My beloved alma mater, Notre Dame, is rich with traditions. One of the better known is the tradition of football players slapping the “Play Like a Champion Today” sign in the locker room as they head out to the field. Yeah, yeah…maybe the sign has been broken the last few years.
One of my favorite displays of Notre Dame tradition comes at the end of football games when students put their arms around each other and sway as they sing the alma mater, “Notre Dame, Our Mother.” Oh, I’m getting all choked up just thinking about it!
Then there’s the ND tradition called the Bun Run, which entails a confident crew of young men streaking through the Hesburgh Library during finals week. You wouldn’t believe how many young ladies don’t set foot in the library until that week!
As you can tell, I’m a big fan of tradition. And that’s true not only when it comes to Notre Dame, but also with résumés.
In the recent past, several nontraditional résumé formats have surfaced. The most common involves leading with “Accomplishments,” “Qualifications,” or “Profile” sections, while burying actual work history at the bottom of the resume. Other novel résumé formats involve tables, charts, text boxes, fancy fonts, color, and — you guessed it — pictures.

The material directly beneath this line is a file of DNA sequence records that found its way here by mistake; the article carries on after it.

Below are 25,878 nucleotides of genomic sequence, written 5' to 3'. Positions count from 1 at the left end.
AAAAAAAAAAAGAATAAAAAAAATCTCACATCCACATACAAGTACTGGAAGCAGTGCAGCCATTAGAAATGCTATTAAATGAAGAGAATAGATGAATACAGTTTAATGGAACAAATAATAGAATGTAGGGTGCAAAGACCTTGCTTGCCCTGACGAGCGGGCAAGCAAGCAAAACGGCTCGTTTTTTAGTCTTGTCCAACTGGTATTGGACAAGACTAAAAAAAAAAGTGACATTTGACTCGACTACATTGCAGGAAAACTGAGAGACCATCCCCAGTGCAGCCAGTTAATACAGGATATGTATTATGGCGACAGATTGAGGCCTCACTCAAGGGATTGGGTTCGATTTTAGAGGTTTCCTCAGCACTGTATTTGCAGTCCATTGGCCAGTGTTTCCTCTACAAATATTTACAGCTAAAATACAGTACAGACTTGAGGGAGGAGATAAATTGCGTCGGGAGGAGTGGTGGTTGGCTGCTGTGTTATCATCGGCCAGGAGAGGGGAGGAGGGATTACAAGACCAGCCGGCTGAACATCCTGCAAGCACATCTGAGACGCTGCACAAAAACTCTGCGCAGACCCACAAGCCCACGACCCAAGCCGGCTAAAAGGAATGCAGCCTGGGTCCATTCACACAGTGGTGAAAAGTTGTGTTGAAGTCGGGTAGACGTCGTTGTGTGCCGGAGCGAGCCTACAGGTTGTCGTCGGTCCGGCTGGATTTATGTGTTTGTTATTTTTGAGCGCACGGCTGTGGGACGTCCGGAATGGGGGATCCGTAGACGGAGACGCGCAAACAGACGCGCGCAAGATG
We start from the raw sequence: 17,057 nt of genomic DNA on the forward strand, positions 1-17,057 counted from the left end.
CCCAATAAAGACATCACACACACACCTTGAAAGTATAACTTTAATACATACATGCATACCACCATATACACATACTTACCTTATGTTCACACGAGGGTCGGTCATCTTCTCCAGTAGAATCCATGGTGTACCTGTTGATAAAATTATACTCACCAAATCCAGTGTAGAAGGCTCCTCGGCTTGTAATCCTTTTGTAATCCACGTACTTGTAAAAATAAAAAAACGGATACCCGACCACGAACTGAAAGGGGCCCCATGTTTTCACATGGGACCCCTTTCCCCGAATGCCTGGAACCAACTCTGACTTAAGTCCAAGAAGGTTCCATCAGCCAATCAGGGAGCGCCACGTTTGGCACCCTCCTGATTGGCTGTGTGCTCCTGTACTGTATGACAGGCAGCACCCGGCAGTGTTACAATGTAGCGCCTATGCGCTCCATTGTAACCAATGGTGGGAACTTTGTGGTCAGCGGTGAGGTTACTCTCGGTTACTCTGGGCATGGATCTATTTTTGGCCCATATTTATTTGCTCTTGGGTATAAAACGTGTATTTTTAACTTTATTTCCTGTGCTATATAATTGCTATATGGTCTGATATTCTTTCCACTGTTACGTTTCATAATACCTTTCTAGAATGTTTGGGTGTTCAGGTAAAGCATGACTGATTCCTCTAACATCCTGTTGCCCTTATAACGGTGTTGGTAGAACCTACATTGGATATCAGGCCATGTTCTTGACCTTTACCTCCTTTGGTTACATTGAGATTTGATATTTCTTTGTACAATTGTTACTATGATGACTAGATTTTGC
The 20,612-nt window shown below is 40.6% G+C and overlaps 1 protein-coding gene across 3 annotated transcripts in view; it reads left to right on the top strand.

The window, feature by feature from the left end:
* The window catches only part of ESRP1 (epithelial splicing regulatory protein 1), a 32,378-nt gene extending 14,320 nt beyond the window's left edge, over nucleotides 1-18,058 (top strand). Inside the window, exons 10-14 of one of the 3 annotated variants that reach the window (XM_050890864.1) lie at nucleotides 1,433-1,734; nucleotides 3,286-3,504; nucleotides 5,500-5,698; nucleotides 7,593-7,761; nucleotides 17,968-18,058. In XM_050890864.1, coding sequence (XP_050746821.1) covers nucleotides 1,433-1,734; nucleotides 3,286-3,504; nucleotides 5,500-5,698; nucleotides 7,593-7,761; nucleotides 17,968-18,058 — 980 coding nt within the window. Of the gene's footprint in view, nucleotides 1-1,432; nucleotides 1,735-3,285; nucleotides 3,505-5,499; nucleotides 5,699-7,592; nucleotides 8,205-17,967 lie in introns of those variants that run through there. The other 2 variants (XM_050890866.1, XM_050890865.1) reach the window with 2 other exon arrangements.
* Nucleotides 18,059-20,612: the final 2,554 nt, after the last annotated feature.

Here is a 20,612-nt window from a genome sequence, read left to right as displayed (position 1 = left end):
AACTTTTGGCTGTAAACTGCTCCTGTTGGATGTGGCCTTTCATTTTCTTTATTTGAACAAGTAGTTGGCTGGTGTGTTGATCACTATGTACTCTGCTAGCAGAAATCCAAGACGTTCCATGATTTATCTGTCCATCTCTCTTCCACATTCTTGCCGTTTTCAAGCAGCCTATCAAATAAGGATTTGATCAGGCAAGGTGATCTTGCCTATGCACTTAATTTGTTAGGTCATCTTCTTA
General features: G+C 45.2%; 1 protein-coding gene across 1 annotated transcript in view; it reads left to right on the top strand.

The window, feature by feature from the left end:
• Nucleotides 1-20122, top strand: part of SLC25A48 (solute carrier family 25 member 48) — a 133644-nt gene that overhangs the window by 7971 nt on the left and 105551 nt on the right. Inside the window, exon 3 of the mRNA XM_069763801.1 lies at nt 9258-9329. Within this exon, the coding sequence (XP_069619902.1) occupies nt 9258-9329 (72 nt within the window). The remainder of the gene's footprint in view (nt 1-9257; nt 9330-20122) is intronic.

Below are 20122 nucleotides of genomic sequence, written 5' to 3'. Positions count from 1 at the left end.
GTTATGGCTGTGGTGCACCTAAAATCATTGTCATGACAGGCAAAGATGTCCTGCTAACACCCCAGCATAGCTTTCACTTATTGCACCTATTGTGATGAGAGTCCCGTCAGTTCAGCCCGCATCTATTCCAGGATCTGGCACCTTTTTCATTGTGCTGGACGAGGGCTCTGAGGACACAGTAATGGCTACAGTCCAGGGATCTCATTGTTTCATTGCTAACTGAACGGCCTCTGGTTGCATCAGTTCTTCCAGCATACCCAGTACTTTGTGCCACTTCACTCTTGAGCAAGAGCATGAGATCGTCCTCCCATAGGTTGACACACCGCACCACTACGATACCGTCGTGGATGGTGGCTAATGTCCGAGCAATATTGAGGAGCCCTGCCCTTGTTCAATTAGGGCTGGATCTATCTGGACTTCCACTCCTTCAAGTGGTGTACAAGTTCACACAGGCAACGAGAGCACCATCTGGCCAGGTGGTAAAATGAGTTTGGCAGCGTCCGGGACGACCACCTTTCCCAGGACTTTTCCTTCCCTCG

While updating your résumé to a new-fangled format might be tempting, I’m here to implore you to stick with tradition.
A résumé really only needs three basic sections:
- Name/Contact information
If you desire, you can add other basic sections such as Special Skills, Civic Participation, or Publications.
Add in a simple, traditional typeface (you can never go wrong with Times New Roman) and a logical, clean format with plenty of white space; and you have yourself a classic résumé!
Drop me a line if you want me to email you a traditional résumé template. And drop by South Bend, IN, during finals week if you want some entertainment!